Skaters challenge Islington council over ice rink plans

The ice rink at the Sobell Leisure Centre was devastated in last summer’s flood when a water main burst at the nearby junction with Holloway Road.

By Julia Gregory, Local Democracy Reporter

A group of people, along with oversized ice skates and signs protest on the steps of Islington Town Hall
Ice rink protest at Islington town hall over future of Sobell ice rink. Photo: Julia Gregory/LDRS

Skaters and ice hockey players challenged town hall bosses to turn from plans to close a much-loved ice rink destroyed by flood water and turn it into a soft play area instead.

Dylan Brookner from Lea Valley Lions told Islington’s executive that “the council’s proposals do not appeal to myself, to my friends or anyone of my age group and people I’ve spoken to. We do not want soft play, it is not something that we would do.”

The 12-year-old told councillors about the “Blades Belong on Your Feet” campaign encouraging young people to learn to skate instead of carrying knives and blades.

Student Apratim told councillors that closure would spell the end of some clubs.

“Five university teams would lose their space. We can’t afford to travel to Lea Valley or Ally Pally instead.”

The ice rink at the Sobell Leisure Centre was devastated in last summer’s flood when a water main burst at the nearby junction with Holloway Road.

Skaters and ice hockey players staged a protest outside the town hall ahead of a meeting discussing the rink’s future. They held larger-than-life models of ice skates and banners and played Ice, Ice, Baby to passers-by.

The council and leisure centre operators GLL said it will cost £1.7m to replace it and said with mounting energy costs it would not be economic to run it.

It will get money from insurance to pay for damage caused by the ankle-deep flood water which wrecked the ground floor at the Sobell Centre. Other casualties include the sports hall and the gym.

Leisure bosses have drawn up designs for a “ninja warrior park” and soft play area instead which they think will attract more customers.

Plans also include upgraded squash courts, gym, and boxing area.

Nurullah Turan, executive member for health, said: “It’s vitally imprtant that we rebuild the centre to ensure that it serves local people of all ages and backgrounds, and our proposals seek to do just that. ”

He wants to hear people’s views in a consultation which opens on 26 May.

He said the rink was making a £250,000 loss before it closed and with rising fuel costs it is estimated this could be £400,000 a year, and said it was only attracting 475 people a week on average. Its trampoline park was used by an average of 2,000 people a week.

Skaters have challenged the council to look at its figures again. They claimed it had only counted the people booking the rink for sport and club events, rather than individuals.

Since then, the council has revised the figures and said 590 people visited the rink on average every week.

Ice hockey player Kevin Bez called for more details of the income yielded by rink bookings to get a fuller picture of the situation.

Berry Saunders from the Sobell Ice Skating Club said there were 300 people enrolled in the learn to skate lessons alone .

The skating coach said: “It is a safety hub for the community – whatever your mental health, what ever is going on in your life, if you are grieving, you go onto the ice and you switch off.”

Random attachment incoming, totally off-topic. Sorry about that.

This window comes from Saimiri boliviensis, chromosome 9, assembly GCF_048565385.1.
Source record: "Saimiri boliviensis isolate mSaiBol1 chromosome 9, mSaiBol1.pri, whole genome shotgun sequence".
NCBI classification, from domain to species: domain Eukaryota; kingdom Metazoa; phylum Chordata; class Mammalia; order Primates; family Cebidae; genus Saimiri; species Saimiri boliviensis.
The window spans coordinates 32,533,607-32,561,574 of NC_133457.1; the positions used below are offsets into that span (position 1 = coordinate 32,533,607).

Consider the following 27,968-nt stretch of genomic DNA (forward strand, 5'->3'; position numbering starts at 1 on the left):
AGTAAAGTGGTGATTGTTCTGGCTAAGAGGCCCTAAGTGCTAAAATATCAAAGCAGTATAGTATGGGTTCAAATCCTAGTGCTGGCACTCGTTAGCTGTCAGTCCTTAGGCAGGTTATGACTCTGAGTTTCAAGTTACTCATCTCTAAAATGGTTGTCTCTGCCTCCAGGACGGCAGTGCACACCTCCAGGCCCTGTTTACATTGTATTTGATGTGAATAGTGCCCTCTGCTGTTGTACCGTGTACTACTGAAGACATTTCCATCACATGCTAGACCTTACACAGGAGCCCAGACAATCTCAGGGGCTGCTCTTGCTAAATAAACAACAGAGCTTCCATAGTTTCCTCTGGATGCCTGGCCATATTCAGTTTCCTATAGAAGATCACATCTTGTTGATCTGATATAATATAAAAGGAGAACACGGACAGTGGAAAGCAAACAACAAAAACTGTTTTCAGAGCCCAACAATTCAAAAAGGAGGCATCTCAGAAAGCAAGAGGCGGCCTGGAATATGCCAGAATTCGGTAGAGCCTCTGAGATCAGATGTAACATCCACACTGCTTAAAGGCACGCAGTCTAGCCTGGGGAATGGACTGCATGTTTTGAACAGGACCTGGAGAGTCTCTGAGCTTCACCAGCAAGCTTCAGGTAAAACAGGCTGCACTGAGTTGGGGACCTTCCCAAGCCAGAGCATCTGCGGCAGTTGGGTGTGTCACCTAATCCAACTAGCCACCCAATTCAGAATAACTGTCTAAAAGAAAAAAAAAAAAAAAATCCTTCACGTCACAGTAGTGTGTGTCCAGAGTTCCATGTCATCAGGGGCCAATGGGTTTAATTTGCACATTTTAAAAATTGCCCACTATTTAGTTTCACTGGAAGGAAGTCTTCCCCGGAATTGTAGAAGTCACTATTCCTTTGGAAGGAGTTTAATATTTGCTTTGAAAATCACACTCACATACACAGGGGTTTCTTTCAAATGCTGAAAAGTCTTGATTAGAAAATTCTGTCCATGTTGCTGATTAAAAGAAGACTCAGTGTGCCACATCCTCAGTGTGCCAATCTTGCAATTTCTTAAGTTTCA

Hannah Dolan Davies, a Disney on Ice figure skater who also plays ice hockey said the Sobell was a great rink for beginners, as well as more experienced peoople.

“My fear is that they are stopping lots of skaters starting out on their skating journey.”

She also pointed out that the area around the Sobell Centre is well-lit, with busy streets.

“As a female at a skating session you feel much safer going back from there.”

Green councillor Caroline Russell said: “It just feels that they are not looking at the real value of the ice rink.”

She challenged the council to look at greener and more efficient ways of rebuilding the rink with new “more efficient kit.”

Energy used from rinks have been used to power homes elsewhere and Cllr Russell suggested investigating if such a scheme could work at the nearby Harvist estate.

“This catastrophic flood, which was terrible for our borough, could with some imagination have benefits for residents affected by the cost-of-living crisis.”

She also urged the council to look at other ways to work, such as rinks which are transformed into roller rinks during the four summer months, to cut energy costs whilst making money.”

“I know that young people, particularly girls, would love a rink in Islington. It would be a real shame if they miss out.”

Cllr Turan said although the executive agreed the council is minded not to reopen the rink, it is keen to hear about other options.

“One point that was raised with us by ice rink users was that the council and GLL consider the green ice rink model at Ozone in Bracknell.”

He said the council has contacted Ozone and other ice operators “to discuss alternative business operating models to see if these could address the challenges associated with reopening the Sobell ice rink.”

Skater Simon Nicholls told the Local Democracy Reporting Service he thought the council had not considered women and girls enough as the sport was popular with them and the move would “reduce women’s access to sport”.

He said the council could monetise the rink better with weekend sessions, and increase capacity.

His teenage daughter, who uses the rink, said she did not think the proposed soft play would appeal to girls and people would not visit regularly, unlike skating with a club.

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